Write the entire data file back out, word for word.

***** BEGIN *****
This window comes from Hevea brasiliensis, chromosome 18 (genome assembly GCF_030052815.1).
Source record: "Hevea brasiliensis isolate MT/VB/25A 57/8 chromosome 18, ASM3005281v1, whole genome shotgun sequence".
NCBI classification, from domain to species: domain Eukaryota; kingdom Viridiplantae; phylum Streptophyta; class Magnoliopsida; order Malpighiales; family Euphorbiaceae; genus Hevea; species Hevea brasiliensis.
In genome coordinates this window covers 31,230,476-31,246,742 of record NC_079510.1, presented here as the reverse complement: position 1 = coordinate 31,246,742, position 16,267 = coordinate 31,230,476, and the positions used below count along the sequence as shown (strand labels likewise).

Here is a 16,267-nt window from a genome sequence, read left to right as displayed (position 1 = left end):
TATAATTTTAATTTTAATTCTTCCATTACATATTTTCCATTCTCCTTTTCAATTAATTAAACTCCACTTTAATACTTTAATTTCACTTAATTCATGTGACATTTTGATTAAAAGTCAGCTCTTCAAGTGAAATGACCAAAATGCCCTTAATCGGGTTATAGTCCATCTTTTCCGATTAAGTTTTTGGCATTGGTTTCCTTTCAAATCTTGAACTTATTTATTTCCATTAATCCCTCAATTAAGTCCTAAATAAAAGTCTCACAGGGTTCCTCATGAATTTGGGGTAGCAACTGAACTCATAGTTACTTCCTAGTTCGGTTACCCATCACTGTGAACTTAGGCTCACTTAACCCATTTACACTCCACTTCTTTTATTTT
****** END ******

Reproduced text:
This window comes from Hevea brasiliensis, chromosome 18 (genome assembly GCF_030052815.1).
Source record: "Hevea brasiliensis isolate MT/VB/25A 57/8 chromosome 18, ASM3005281v1, whole genome shotgun sequence".
NCBI classification, from domain to species: domain Eukaryota; kingdom Viridiplantae; phylum Streptophyta; class Magnoliopsida; order Malpighiales; family Euphorbiaceae; genus Hevea; species Hevea brasiliensis.
In genome coordinates this window covers 31,230,476-31,246,742 of record NC_079510.1, presented here as the reverse complement: position 1 = coordinate 31,246,742, position 16,267 = coordinate 31,230,476, and the positions used below count along the sequence as shown (strand labels likewise).

Here is a 16,267-nt window from a genome sequence, read left to right as displayed (position 1 = left end):
TATAATTTTAATTTTAATTCTTCCATTACATATTTTCCATTCTCCTTTTCAATTAATTAAACTCCACTTTAATACTTTAATTTCACTTAATTCATGTGACATTTTGATTAAAAGTCAGCTCTTCAAGTGAAATGACCAAAATGCCCTTAATCGGGTTATAGTCCATCTTTTCCGATTAAGTTTTTGGCATTGGTTTCCTTTCAAATCTTGAACTTATTTATTTCCATTAATCCCTCAATTAAGTCCTAAATAAAAGTCTCACAGGGTTCCTCATGAATTTGGGGTAGCAACTGAACTCATAGTTACTTCCTAGTTCGGTTACCCATCACTGTGAACTTAGGCTCACTTAACCCATTTACACTCCACTTCTTTTATTTT